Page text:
3.0 GPA or higher with 12 core courses completed by the end of the junior year. Those core courses must meet the following minimums: 3 years of English, 2 years of math, 2 years of science, plus five additional core courses (which may include foreign language)
SAT scores - 860 combined math/verbal - or - ACT Composite score - 18
3.0 GPA at the end of the student's junior year - or - 2.5 GPA at the end of the first semester of the student's senior year
Having the early academic certification in place not only makes life easier for the college coach recruiting the athlete, but further indicates the individual possesses the kind of responsibility in taking care of business ahead of time that every college coach likes to see. If you're looking for an athletic scholarship, that is the right impression to make on your future college coach. Make every effort to get an early certification or determination of academic eligibility, and get it done before the beginning of your senior year. Note that you may not sign a National Letter of Intent for a college scholarship during your senior year of high school without early academic certification (NCAA) or early determination (NAIA).
This will mean including the NCAA or NAIA (or both) recipients of your ACT or SAT test scores taken during your junior year. Neither eligibility center accepts ACT/SAT score reports solely from transcripts. You must select the NCAA (code 9999) or NAIA (code 9876) initial eligibility center as recipients of your test scores directly from your testing agency.
It also means going to your high school counseling center and ensuring that your coursework meets the eligibility requirements for the NCAA and/or NAIA and getting an official transcript sent to the eligibility center(s) at the end of your junior year.
Please further note that you will still need to have final high school transcripts sent to either elibility center indicating you have completed the full complement of required core courses at the end of your senior year of high school.
What is the full complement of requirements for initial eligibility?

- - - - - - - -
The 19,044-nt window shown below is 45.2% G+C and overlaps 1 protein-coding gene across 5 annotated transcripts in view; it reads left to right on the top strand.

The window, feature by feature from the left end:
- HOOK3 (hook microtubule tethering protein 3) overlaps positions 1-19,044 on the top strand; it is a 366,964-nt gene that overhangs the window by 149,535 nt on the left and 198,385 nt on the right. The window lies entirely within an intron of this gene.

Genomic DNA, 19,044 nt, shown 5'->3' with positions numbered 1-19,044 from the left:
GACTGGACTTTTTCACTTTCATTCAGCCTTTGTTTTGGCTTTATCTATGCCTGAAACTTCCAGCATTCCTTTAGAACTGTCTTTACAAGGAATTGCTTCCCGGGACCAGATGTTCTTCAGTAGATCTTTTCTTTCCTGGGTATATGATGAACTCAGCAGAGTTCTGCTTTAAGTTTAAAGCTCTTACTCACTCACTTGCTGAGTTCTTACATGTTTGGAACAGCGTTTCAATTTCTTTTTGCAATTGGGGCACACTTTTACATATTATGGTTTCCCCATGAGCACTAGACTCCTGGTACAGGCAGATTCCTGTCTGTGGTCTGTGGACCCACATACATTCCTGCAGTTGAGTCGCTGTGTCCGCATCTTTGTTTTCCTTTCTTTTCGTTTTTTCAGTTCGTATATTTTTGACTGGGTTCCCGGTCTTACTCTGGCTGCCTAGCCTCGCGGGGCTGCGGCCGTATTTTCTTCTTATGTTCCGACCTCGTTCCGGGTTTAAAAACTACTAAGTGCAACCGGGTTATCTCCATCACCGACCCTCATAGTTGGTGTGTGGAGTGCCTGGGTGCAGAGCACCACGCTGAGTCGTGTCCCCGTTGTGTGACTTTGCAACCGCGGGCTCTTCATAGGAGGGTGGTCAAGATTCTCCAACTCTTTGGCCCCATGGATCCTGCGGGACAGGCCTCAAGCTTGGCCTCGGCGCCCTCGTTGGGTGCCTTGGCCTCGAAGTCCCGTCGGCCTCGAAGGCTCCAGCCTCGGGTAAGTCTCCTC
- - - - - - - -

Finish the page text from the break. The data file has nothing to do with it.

High school graduation plus any two of the three of the following:
18 ACT Composite, or 860 SAT math/verbal
2.0 high school GPA
Graduate in top half of your high school class
It is highly recommended that a high school student-athlete download a copy of the current year's guide for the college-bound student athlete and discuss all coursework with his or her high school counseling office, but basics of the requirements are as follows:
4 years of English
3 years of math (Algebra I or higher)
2 years of natural or physical science
1 additional year of English, math, or science
2 years of social science
4 years of additional core courses from the above or foreign language (certain courses in philosophy or comparative religion also count)
Possess requisite ACT/SAT scores on the sliding scale for your particular GPA (see your high school counseling office or the NCAA Guide for the College Bound Student Athlete for particulars)
3 years of English
2 years of math (Algebra I or high)
2 years of natural or physical science
3 additional years of English, math, or science
2 years of social science
4 years of additional core courses (same restrictions here as with Division I)
2.0 GPA or higher in core coursework
Combined SAT of 820 or ACT total of 68
There is no initial eligibility certification for NCAA Division III schools. These schools are left to determine their own standards for athletic eligibility.
Below are links for downloadable copies of this year's guides for college bound student-athletes:
Until and unless you have completed your initial eligibility registration, you are not ready to seriously begin the search for a college athletic scholarship. Begin here. Get the registration process out of the way first, during your junior year. Have your ACT/SAT scores reported to the eligibility center(s). Have transcripts sent to the eligibility center(s) at the end of your junior year. It's not that complicated; make sure you get it done.